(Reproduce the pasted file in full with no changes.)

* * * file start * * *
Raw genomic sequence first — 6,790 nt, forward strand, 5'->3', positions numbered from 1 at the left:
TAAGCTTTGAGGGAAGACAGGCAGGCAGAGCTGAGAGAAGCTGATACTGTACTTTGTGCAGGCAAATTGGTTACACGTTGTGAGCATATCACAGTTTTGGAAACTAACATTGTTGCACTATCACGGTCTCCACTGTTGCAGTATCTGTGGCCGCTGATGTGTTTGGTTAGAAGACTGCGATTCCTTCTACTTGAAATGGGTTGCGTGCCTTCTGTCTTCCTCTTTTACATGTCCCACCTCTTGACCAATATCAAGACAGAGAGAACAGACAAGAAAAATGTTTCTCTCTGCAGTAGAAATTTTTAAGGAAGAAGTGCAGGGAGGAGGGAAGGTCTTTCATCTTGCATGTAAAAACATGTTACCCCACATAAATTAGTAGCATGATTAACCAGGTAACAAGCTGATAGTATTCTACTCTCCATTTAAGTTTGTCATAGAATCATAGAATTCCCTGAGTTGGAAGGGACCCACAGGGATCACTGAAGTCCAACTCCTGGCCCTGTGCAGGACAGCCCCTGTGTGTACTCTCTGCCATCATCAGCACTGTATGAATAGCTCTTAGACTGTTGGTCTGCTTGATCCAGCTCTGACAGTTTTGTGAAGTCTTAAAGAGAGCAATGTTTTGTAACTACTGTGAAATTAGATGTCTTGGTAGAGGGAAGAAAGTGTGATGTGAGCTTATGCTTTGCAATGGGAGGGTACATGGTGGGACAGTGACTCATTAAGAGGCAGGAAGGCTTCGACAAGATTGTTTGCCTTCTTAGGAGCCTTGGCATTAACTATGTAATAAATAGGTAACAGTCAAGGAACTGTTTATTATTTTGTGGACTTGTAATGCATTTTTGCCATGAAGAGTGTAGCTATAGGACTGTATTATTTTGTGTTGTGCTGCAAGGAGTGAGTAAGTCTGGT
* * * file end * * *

Raw genomic sequence first — 6,790 nt, forward strand, 5'->3', positions numbered from 1 at the left:
TAAGCTTTGAGGGAAGACAGGCAGGCAGAGCTGAGAGAAGCTGATACTGTACTTTGTGCAGGCAAATTGGTTACACGTTGTGAGCATATCACAGTTTTGGAAACTAACATTGTTGCACTATCACGGTCTCCACTGTTGCAGTATCTGTGGCCGCTGATGTGTTTGGTTAGAAGACTGCGATTCCTTCTACTTGAAATGGGTTGCGTGCCTTCTGTCTTCCTCTTTTACATGTCCCACCTCTTGACCAATATCAAGACAGAGAGAACAGACAAGAAAAATGTTTCTCTCTGCAGTAGAAATTTTTAAGGAAGAAGTGCAGGGAGGAGGGAAGGTCTTTCATCTTGCATGTAAAAACATGTTACCCCACATAAATTAGTAGCATGATTAACCAGGTAACAAGCTGATAGTATTCTACTCTCCATTTAAGTTTGTCATAGAATCATAGAATTCCCTGAGTTGGAAGGGACCCACAGGGATCACTGAAGTCCAACTCCTGGCCCTGTGCAGGACAGCCCCTGTGTGTACTCTCTGCCATCATCAGCACTGTATGAATAGCTCTTAGACTGTTGGTCTGCTTGATCCAGCTCTGACAGTTTTGTGAAGTCTTAAAGAGAGCAATGTTTTGTAACTACTGTGAAATTAGATGTCTTGGTAGAGGGAAGAAAGTGTGATGTGAGCTTATGCTTTGCAATGGGAGGGTACATGGTGGGACAGTGACTCATTAAGAGGCAGGAAGGCTTCGACAAGATTGTTTGCCTTCTTAGGAGCCTTGGCATTAACTATGTAATAAATAGGTAACAGTCAAGGAACTGTTTATTATTTTGTGGACTTGTAATGCATTTTTGCCATGAAGAGTGTAGCTATAGGACTGTATTATTTTGTGTTGTGCTGCAAGGAGTGAGTAAGTCTGGT